Logos, Emojis and Shakespeare Meet Great Design

It’s Waterloo time for brands as the sea of private label obsessed retailers low ball their way across the globe leveraging technology and new distribution channels to blitzkrieg around the branded “Maginot Lines”.

Design is where brands can beat private label whose masters and commanders are less obsessed with design than with margins. So it was with pleasure that I heard Michael Bierut one of the best designers of our age is coming out with a new book titled Now You See It and Other Essays on Design. It’s a series of essays which can lead you to some of his other works which will inspire you to design higher.

In a hundred years there will not be a single private label brand displayed in the Museum of Modern Art. But hopefully one of yours (or our) brands will be featured. Read this terrific and witty interview about Bierut and I promise you’ll feel the potential for design. How can you not enjoy a writer who says, “My favorite cartoon character is Wile E. Coyote. He had this endless faith and brand loyalty and never thought to try the competition even though Acme products failed him time and time again.”

Free to download Bierut-designed emoji

Emoji by Michael Bierut

Innovation and Amazon? Size, As Well as Pizza, Matters!

To understand Amazon‘s success, I need to digress a bit. A few years ago I visited a leading mid-western department store retailer on a regular basis overseeing their work with a brand they licensed from me and my partner. At the first few meetings in 2008 there were 5 people in the room (three from the retailer) as we meandered through a “new” corporate headquarters filled with empty chairs and easy parking.

Within two years the meetings were with a team of over 25 people (we were still 2 people) and my partner was introducing members of the retailer’s team to each other after fighting to find a big enough and unused conference room, never mind finding a parking place. Other than killing our brand along with many others they licensed during that period, the handwriting of bad management was literally around the overcrowded table around which no one could move forward.

With that story in mind, one of the better “digestif” pieces about Amazon/Whole Foods is in Harvard Business Review. The analysis focuses on investment in R&D and its clear where this story will end. But there is a chart buried in the story that is amazing. It lists, by year, the new initiatives taken by Amazon and whether it was successful or not. Red means bad and blue means success. Blue outnumbers red, but not by as much as you’d think. What is “Blue and Red”, is how innovative Amazon is relative to all others. We all knew this, but the chart captures the epic pace of innovation.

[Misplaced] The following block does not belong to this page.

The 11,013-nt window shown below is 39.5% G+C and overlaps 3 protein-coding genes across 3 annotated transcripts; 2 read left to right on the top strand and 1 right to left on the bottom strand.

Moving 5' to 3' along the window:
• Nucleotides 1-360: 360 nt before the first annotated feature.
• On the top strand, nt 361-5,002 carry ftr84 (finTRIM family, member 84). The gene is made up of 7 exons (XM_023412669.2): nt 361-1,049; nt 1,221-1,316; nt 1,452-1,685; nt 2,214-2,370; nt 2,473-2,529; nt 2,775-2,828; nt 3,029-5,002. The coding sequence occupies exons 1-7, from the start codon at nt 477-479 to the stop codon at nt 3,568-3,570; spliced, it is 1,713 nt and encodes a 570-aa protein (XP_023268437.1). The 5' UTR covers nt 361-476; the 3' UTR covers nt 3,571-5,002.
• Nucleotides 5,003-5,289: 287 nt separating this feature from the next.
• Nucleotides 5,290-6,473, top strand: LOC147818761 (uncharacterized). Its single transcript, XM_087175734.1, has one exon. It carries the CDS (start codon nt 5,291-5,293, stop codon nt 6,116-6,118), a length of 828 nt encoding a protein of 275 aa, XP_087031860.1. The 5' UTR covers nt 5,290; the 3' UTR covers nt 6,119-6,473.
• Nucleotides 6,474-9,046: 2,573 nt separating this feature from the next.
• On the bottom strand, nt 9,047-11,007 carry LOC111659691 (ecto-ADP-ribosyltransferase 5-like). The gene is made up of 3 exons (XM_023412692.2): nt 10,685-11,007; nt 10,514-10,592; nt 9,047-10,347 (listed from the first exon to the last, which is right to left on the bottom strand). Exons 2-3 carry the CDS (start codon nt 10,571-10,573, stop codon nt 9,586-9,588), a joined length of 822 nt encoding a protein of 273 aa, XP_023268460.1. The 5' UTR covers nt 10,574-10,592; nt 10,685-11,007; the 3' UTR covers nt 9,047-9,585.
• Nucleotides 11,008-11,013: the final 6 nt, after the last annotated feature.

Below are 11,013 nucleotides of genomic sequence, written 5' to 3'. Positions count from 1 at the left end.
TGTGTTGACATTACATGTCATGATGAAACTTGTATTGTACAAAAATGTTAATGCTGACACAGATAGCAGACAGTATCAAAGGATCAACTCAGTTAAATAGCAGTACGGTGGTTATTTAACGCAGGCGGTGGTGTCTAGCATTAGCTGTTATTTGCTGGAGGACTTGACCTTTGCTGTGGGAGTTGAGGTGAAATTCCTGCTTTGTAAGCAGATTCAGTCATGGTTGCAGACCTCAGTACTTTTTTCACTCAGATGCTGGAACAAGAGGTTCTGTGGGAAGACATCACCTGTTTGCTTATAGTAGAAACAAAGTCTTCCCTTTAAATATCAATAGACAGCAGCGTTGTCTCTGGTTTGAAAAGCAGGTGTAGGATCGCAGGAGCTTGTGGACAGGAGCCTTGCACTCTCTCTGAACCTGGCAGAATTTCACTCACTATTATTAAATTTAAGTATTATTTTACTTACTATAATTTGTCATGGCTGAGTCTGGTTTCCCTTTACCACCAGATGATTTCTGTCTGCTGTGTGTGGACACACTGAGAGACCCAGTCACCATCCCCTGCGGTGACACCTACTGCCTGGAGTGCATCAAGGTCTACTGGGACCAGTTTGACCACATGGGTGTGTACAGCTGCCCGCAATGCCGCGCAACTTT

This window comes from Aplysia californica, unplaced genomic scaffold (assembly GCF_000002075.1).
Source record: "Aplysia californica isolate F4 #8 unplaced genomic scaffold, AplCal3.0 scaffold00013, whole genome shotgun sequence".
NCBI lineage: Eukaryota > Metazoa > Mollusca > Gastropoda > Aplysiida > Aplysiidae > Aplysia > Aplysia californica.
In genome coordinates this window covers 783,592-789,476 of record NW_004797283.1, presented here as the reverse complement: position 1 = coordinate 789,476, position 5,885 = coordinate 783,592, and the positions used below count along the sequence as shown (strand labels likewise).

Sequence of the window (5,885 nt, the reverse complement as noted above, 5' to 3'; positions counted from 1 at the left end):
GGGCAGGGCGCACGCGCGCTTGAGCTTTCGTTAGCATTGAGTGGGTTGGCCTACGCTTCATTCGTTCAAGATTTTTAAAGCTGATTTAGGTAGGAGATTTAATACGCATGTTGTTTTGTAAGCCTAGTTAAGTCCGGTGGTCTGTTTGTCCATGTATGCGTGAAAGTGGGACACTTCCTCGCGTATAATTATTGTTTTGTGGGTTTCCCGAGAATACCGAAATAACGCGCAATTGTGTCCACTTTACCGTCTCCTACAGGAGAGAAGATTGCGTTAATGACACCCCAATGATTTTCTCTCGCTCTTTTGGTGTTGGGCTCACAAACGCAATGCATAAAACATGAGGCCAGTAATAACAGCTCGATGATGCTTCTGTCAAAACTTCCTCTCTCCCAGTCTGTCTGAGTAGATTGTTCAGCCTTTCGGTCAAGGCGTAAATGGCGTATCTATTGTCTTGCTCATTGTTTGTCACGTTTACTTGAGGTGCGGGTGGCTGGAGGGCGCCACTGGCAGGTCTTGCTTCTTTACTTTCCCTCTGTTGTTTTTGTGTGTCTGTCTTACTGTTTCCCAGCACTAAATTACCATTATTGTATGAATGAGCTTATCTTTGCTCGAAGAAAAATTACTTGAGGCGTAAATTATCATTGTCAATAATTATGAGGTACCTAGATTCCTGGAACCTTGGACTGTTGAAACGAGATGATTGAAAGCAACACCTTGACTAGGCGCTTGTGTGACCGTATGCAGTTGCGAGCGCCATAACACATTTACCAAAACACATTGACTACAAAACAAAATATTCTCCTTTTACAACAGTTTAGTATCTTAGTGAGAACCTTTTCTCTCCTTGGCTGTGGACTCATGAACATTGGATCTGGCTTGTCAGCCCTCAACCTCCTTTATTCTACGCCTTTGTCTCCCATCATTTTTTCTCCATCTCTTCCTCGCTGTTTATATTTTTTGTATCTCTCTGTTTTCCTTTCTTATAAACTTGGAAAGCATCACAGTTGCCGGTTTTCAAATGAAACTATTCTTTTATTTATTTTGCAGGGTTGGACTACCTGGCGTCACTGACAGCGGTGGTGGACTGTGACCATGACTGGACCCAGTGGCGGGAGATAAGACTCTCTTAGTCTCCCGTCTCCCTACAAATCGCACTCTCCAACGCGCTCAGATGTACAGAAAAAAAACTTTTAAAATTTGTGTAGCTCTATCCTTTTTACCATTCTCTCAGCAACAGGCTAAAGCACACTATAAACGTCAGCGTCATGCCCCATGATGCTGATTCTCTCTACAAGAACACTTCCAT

As I said in an earlier post, this is the Waterloo moment for the grocery industry and all of supporting brands because of the private label angle. Scott Galloway of L2 has a chart that illustrates private label penetration at Whole Foods vs Amazon Fresh. Brands must innovate and fast.

So what is the HBR secret innovation sauce analysis? “Amazon CEO Jeff Bezos famously believes that if you can’t feed the team with two pizzas, it is too large”.  Thank God my competitors don’t even think of pizzas! There is clearly much more to innovation, but as they say, size matters.

Our New Advertising Campaign

It’s not easy selling to the mass market. After 15 years of seriously sweating to grow, we finally achieved number one status (along with two and three) in the value market. Power Stick in body wash, body spray and antiperspirant/deodorant dominates the value retail channel. But we have lots of room to grow with new items and some new customers. So this year we launched our newest trade/retail oriented campaign through Mass Market Retailers magazine. I know, it’s your go to magazine for all that is good in life, so I’ll save you reading it. Just click here and open to the second inside page. More to come!

Dollar Shave vs Dollar General?

Last week saw two important retail events. Unilever’s purchase of Dollar Shave Club and Dollar General’s announcement that it purchased 41 former Wal-Mart stores. A billion dollar purchase for a consumer direct business is exciting and a sign of Continue reading “Dollar Shave vs Dollar General?”